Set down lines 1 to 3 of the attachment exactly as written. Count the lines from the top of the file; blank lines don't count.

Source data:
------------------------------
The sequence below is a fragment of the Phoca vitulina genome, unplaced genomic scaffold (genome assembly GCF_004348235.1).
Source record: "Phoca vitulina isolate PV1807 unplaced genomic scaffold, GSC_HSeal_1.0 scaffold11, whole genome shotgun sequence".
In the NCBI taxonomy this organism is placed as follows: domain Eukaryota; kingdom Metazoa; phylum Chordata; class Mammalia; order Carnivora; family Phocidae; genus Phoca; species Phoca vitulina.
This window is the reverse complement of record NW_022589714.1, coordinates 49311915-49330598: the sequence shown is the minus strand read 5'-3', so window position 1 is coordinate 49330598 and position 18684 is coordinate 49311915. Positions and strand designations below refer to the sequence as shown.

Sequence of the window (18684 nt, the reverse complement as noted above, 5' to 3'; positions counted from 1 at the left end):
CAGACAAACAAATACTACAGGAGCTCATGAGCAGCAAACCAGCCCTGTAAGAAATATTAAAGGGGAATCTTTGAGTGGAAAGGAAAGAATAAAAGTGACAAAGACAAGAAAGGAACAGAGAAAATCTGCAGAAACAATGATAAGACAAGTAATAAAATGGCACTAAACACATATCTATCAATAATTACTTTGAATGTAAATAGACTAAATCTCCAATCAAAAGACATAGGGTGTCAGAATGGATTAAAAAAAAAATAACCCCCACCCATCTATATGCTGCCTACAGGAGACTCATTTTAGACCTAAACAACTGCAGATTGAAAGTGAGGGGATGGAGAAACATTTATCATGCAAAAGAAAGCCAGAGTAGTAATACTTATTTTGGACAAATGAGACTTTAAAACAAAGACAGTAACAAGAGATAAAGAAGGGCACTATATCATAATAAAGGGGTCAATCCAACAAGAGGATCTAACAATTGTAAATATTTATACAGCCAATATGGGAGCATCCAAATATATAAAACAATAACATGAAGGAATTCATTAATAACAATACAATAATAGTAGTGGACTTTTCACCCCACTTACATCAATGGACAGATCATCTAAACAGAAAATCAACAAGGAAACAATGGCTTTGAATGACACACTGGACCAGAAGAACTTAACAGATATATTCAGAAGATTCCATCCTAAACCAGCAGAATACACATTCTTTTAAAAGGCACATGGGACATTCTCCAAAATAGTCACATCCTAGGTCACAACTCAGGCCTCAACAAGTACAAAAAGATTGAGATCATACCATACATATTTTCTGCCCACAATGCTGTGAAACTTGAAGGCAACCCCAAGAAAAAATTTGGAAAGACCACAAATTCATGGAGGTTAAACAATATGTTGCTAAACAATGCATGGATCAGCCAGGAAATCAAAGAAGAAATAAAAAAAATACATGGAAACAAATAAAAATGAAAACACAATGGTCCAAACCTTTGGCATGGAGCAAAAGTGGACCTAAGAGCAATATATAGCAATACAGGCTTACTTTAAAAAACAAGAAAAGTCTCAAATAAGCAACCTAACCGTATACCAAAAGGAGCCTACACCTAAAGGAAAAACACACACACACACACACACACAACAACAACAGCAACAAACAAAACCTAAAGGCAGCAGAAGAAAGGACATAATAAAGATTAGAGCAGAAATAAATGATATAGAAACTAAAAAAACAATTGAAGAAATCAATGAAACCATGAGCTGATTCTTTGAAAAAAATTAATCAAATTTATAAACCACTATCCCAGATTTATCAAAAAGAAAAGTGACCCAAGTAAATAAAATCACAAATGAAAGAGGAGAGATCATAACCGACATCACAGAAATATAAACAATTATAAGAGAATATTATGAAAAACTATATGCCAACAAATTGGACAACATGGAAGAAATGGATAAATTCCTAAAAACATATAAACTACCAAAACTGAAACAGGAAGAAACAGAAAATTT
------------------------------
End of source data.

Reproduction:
The sequence below is a fragment of the Phoca vitulina genome, unplaced genomic scaffold (genome assembly GCF_004348235.1).
Source record: "Phoca vitulina isolate PV1807 unplaced genomic scaffold, GSC_HSeal_1.0 scaffold11, whole genome shotgun sequence".
In the NCBI taxonomy this organism is placed as follows: domain Eukaryota; kingdom Metazoa; phylum Chordata; class Mammalia; order Carnivora; family Phocidae; genus Phoca; species Phoca vitulina.